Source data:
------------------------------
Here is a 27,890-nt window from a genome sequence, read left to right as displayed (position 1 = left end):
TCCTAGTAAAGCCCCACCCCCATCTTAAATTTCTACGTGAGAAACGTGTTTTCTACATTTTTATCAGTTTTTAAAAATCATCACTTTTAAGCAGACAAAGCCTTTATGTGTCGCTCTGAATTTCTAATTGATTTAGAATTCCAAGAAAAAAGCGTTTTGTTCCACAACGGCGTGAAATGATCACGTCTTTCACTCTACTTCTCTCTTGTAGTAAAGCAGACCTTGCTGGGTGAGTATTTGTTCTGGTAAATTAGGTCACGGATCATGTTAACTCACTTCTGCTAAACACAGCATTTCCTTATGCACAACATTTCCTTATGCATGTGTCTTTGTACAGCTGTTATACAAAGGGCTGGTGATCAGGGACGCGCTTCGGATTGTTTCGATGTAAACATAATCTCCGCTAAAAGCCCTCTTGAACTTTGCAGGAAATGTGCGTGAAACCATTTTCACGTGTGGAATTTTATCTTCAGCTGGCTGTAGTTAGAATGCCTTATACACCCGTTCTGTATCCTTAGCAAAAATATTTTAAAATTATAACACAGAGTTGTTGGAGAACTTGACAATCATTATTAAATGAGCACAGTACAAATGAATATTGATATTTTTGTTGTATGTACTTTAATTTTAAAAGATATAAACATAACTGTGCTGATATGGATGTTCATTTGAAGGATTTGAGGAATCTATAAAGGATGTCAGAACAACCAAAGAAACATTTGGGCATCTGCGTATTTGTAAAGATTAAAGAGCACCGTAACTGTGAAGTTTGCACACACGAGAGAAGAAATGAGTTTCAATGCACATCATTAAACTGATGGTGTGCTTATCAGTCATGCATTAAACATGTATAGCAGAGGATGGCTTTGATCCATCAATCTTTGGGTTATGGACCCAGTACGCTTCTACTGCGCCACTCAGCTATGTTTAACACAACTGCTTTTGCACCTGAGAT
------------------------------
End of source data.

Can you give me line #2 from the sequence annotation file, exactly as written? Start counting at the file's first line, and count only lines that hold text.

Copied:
TCCTAGTAAAGCCCCACCCCCATCTTAAATTTCTACGTGAGAAACGTGTTTTCTACATTTTTATCAGTTTTTAAAAATCATCACTTTTAAGCAGACAAAGCCTTTATGTGTCGCTCTGAATTTCTAATTGATTTAGAATTCCAAGAAAAAAGCGTTTTGTTCCACAACGGCGTGAAATGATCACGTCTTTCACTCTACTTCTCTCTTGTAGTAAAGCAGACCTTGCTGGGTGAGTATTTGTTCTGGTAAATTAGGTCACGGATCATGTTAACTCACTTCTGCTAAACACAGCATTTCCTTATGCACAACATTTCCTTATGCATGTGTCTTTGTACAGCTGTTATACAAAGGGCTGGTGATCAGGGACGCGCTTCGGATTGTTTCGATGTAAACATAATCTCCGCTAAAAGCCCTCTTGAACTTTGCAGGAAATGTGCGTGAAACCATTTTCACGTGTGGAATTTTATCTTCAGCTGGCTGTAGTTAGAATGCCTTATACACCCGTTCTGTATCCTTAGCAAAAATATTTTAAAATTATAACACAGAGTTGTTGGAGAACTTGACAATCATTATTAAATGAGCACAGTACAAATGAATATTGATATTTTTGTTGTATGTACTTTAATTTTAAAAGATATAAACATAACTGTGCTGATATGGATGTTCATTTGAAGGATTTGAGGAATCTATAAAGGATGTCAGAACAACCAAAGAAACATTTGGGCATCTGCGTATTTGTAAAGATTAAAGAGCACCGTAACTGTGAAGTTTGCACACACGAGAGAAGAAATGAGTTTCAATGCACATCATTAAACTGATGGTGTGCTTATCAGTCATGCATTAAACATGTATAGCAGAGGATGGCTTTGATCCATCAATCTTTGGGTTATGGACCCAGTACGCTTCTACTGCGCCACTCAGCTATGTTTAACACAACTGCTTTTGCACCTGAGAT